The comic opens with Mags thinking how heroes rise during the worst of times and he may have been responsible for several coming into creation, but that doesn’t matter now that they are dropping like flies again Red Onslaught and the two Adamantium Sentinels that he picked up courtesy of Tony Stark. They’re picking off heroes, so Mags is needed to step up. Rogue tries to backtrack on what she said about him being no better than the Red Skull for killing him now that they need him, which doesn’t do wonders for her image since she just compared him to one of the most evil men in Marvel, but he pretty much sees through it and goes to help anyway.
He gets shot in the back and then feels guilty since the original Onslaught was born from his own hatred and rage and killing the skull set it free once more. So he’s afraid that if he kills it then something worse would come about. So he runs away from the fight and back to Raleigh, wondering that when he’s dead and gone will his legacy be all the bad things he’s done.
I know he seems a bit whiny, but he makes a point. For all he’s done his people, mutants, are still suffering and he’s unleashed hell on the world. I don’t blame him for that since, like Raleigh said, he couldn’t have expected that and the skull was a powerful telepath who egged him on. He had it coming.
Still Raleigh decides tough love is in order and pulls up all the bad things he’s one both before and after his power loss and she doesn’t hold back. But she shows him he also saved someone, using his anger. It’s hollow, but it shows that not everything he’s done has been completely bad and the mutant race is better off because of him, not the things he’s done.
Mags takes the advice to heart and goes on a little trip around the world, recruiting Mystique and Sabertooth, Carnage, Absorbing Man, Hobgoblin, Loki, Doom, and Enchantress. Deadpool finds him though. They all team-up to take on the Red Onslaught since heroes just aren’t cutting it as the comic ends.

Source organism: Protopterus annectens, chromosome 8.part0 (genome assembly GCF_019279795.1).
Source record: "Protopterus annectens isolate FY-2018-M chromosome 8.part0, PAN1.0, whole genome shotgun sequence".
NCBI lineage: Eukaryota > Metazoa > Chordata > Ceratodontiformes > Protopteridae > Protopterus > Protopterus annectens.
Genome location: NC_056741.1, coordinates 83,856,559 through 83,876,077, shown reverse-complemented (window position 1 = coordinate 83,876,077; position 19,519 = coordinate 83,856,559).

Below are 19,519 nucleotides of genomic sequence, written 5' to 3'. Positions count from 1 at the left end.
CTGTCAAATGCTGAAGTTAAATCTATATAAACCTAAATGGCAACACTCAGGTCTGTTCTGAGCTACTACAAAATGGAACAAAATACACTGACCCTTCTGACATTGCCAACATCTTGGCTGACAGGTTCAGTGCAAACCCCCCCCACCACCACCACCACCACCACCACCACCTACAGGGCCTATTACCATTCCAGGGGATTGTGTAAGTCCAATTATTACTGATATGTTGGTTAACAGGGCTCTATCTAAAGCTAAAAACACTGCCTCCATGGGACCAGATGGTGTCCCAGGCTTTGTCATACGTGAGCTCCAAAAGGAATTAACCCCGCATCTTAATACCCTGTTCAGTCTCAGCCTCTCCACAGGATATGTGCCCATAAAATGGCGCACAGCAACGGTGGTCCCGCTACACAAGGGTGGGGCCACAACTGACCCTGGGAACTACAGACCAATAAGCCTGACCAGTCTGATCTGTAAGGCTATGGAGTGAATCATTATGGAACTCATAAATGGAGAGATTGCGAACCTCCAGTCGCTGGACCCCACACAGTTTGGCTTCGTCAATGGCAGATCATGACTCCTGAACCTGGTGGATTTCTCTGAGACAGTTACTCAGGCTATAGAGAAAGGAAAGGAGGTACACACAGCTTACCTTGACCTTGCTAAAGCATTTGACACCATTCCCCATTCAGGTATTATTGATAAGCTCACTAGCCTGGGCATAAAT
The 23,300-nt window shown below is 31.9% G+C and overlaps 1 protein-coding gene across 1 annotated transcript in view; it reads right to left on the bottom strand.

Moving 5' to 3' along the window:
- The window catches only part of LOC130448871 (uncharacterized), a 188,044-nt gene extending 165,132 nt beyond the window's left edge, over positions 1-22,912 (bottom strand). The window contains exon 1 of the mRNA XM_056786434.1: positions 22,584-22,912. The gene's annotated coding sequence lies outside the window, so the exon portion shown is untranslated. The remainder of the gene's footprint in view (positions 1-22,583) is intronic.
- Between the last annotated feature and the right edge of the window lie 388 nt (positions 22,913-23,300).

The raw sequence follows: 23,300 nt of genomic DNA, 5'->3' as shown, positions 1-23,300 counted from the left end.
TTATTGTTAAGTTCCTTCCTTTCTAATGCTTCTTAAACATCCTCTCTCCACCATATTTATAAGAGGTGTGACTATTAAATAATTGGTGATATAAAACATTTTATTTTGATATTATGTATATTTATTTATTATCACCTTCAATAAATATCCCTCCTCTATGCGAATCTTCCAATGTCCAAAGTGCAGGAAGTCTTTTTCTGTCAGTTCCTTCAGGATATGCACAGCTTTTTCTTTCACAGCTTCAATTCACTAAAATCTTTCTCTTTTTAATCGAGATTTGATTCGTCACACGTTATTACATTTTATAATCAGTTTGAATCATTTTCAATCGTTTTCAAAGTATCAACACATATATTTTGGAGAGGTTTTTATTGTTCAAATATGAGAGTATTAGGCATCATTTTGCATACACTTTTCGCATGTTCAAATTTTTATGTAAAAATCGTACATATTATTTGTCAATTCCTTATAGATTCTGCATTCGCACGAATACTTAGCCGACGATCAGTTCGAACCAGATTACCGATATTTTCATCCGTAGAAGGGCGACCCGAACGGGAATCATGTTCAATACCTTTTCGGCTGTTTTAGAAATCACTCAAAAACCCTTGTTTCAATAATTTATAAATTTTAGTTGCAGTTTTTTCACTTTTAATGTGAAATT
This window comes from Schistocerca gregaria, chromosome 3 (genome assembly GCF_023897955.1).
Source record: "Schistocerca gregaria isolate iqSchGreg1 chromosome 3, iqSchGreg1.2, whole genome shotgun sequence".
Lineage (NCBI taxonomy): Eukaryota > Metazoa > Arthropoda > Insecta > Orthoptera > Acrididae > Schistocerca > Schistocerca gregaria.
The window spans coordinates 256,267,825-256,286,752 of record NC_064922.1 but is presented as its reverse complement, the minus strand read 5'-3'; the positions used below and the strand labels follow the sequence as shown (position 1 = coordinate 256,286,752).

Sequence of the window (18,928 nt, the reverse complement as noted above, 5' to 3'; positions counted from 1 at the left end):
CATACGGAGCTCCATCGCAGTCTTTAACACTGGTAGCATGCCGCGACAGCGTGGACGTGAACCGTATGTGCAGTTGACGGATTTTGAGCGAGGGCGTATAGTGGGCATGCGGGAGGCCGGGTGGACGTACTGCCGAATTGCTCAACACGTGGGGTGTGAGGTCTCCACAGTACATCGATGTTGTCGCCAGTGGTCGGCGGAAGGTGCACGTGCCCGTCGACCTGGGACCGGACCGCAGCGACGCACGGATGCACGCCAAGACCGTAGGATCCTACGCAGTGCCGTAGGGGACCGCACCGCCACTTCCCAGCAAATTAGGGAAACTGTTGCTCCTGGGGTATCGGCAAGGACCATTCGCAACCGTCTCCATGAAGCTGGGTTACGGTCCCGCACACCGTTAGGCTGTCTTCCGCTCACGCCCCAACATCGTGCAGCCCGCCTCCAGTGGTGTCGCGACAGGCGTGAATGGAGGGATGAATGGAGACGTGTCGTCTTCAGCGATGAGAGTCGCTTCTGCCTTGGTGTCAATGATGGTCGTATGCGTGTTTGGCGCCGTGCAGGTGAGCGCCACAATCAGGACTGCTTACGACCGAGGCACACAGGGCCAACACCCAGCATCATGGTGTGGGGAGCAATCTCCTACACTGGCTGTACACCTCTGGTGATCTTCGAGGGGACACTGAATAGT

Okay, review time.
Once more we got a look into Magneto’s head and Mags recruits everyone through different means. Mystique and Sabertooth via their loyalty to their race, Hobgoblin by force, Doom and Loki since they see him as equals and have had fair dealings, Absorbing Man by telling him to do something with his life, and so on. I’m getting Forever Evil vibes from this and I loved that DC event.
5 out of 5.
It’s time to put an end to the MGH hunt in Magneto #8. Read my review of how he does so with surprisingly little bloodshed.
The comic begins with our useless agents of SHIELD coming to the site of where the Predator X remains are. Turns out they’ve managed to piece together what happened pretty well and they even manage to get a computer that the master of magnetism trashed working again. Because of this they claim they know exactly where he’s heading.
Magneto himself is venturing into a ghost town, noting that like any living thing it can die. But it’s in this town where the ones who’ve earned his ire are holed up and making MGH. The men shoot up instantly with the stuff when he walks through the front door and gain powers, but he claims he only wants to talk. They don’t believe him, which is smart, but rather than simply ganging up on him they reveal they admire mutants and don’t hurt them since the ones they get are already dead.
He wants it to stop, but it’s a very good business and he doesn’t think that Mags can take them down because he’s lost his powers. Mags knows he’s goading him, but he’s also right. Still, he notes that the difference between someone who’s a real mutant and a MGH-user is that they haven’t been persecuted and think they’re immortal just as SHIELD busts in and starts shooting with rounds meant to kill Mags, who he notes only shoot because they look like mutants at the time.
The head of the operation tries to run with his cook, but Magneto puts a stop to that. The useless agents chasing him tells him to stand down, but he rightfully points out that if they did a better job of stopping this crap he wouldn’t need to keep doing what he’s doing. The agent ignores him and thinks he’s just a feeble old man hurting people to make himself relevant.
Magneto promptly states she doesn’t understand him and he doesn’t answer to her, before escaping with the MGH cook. He takes the cook to a lab that his new friend bought and tells him to perfect the MGH formula so he can regain all his lost powers as the comic ends.